#8 Adopting Sustainable Practices: Week 1

For my fall semester, I decided that I wanted to add a class on sustainability. I ended up adding a course called: Facets of Sustainability. I was particularly interested in this class because of the adjective that was chosen to accompany this practice. Within the first week, we were taught to embrace the idea of interconnectedness and how to approach it by thinking in systems. This prepared us for the coming weeks when we were to work as a team to become more sustainable.

“When we try to pick out anything by itself, we find it hitched to everything else in the Universe.” ⟼ John Muir

We were split into groups and were tasked with implementing sustainable practices into our daily routine. At first, I was not sure what I would be changing in my daily routine. But I quickly found that the project was not necessarily about adopting new practices, but modifying current ones. In order to keep one another accountable for our goals: eating less meat, consuming less plastic, and driving less, we created a spreadsheet.

Screen Shot 2018-09-21 at 9.42.34 PMSo how are we approaching this?

We have been measuring our consumption levels on a scale from “none” to “high.” In order to be more accurate, we created scales that correlated with the size or number of our usage. So far, I have seen an improvement in my meat consumption. I have also been more mindful of taking public transport when available and suitable to my schedule.

For me, this project has been incredibly inspiring. For our “social impact” portion of the project, we decided to create an Instagram page which would be geared toward local students and local citizens. This is what has enriched me the most because I know that we are reaching a broader audience outside of our group of five. This project has already taught me so much about keeping oneself accountable and focused on a goal. I also feel good about this project because it has pushed me to live more sustainably. I have accumulated less trash just by purchasing products with less wrapping or packaging. When we throw something away, there is no “away,” which is really important to keep in mind as we do our daily shopping.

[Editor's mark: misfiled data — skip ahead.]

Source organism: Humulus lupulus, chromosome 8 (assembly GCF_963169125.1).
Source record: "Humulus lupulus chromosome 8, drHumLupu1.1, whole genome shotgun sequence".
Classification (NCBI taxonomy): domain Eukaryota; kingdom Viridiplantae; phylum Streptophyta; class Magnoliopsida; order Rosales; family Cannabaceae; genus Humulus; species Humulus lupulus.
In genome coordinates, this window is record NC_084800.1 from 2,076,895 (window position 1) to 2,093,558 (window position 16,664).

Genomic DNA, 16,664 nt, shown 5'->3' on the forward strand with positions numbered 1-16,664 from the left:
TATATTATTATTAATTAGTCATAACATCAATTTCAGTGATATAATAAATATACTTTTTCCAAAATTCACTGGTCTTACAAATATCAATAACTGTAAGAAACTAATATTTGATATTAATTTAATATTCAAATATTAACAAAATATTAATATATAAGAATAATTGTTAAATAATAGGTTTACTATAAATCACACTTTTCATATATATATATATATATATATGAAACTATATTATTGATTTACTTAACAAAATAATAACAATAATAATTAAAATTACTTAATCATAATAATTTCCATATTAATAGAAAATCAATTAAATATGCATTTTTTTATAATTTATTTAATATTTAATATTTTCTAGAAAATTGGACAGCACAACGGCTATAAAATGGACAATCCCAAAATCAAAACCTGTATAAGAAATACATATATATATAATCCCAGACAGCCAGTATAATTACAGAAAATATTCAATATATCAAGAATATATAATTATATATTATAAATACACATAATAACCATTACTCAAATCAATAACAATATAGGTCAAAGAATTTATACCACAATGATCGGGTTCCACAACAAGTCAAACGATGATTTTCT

Here are some practices that I have adopted:

  1. Leave the house with a full reusable water bottle. Ditch those plastic ones!
  2. Bring your own coffee cup to Starbucks and they will give you a discount. (Extra plus: I have found that they fill my 27 oz cup up to the top when I paid for a discounted 20 oz beverage).
  3. Bring your own reusable grocery bags to the store.
  4. Bring your own reusable produce bags to the store. The plastic bags are unnecessary. The “living” phase of a plastic bag is much…much shorter than its “dying” phase.
  5. Read up on what can be recycled in your community. Not all places are the same. For example, Starbucks cups cannot be recycled by Gainesville.
  6. Take public transportation when it is convenient. Sustainability is not about perfection, but about mitigating our personal footprints.
  7. Eat less meat. Cows are the cutest.
  8. Read articles from sources that are focused on sustainable practices. I really like Eco Warrior Princess and The Good Trade.
  9. Avoid palm oil.
  10. Compost.
  11. Have discussions with your friends about sustainable practices. If they do not take steps to reduce their footprint, listen why.

What ways do you live sustainably? What are some practices that you have adopted? If you have any questions, feel free to leave them in the comments section below.

Thanks for reading!

#6 Recycling Done Right

Local communities recycle in different ways that I was unaware of. I recently learned that Gainesville is unable to recycle Starbucks cups due to the expense it takes to process their material. Of course, other cities and counties face the same issues, but not necessarily with Starbucks cups. 

 

It is important that we play our part in making this process as efficient as possible. There are some general rules for recycling that include:

  1. No food, no liquids, no straws, no plastic cups, and no plastic dishware. 
  2. Compost all food and food-soiled paper when possible. Paper is important in absorbing oils and greases which in turn restore the nitrogen balance. 
  3. Never put plastic bags or plastic wrap in a recycling bin. 
  4. Avoid single-use items as much as possible. 
  5. Pizza boxes are contaminated by food and cannot be recycled.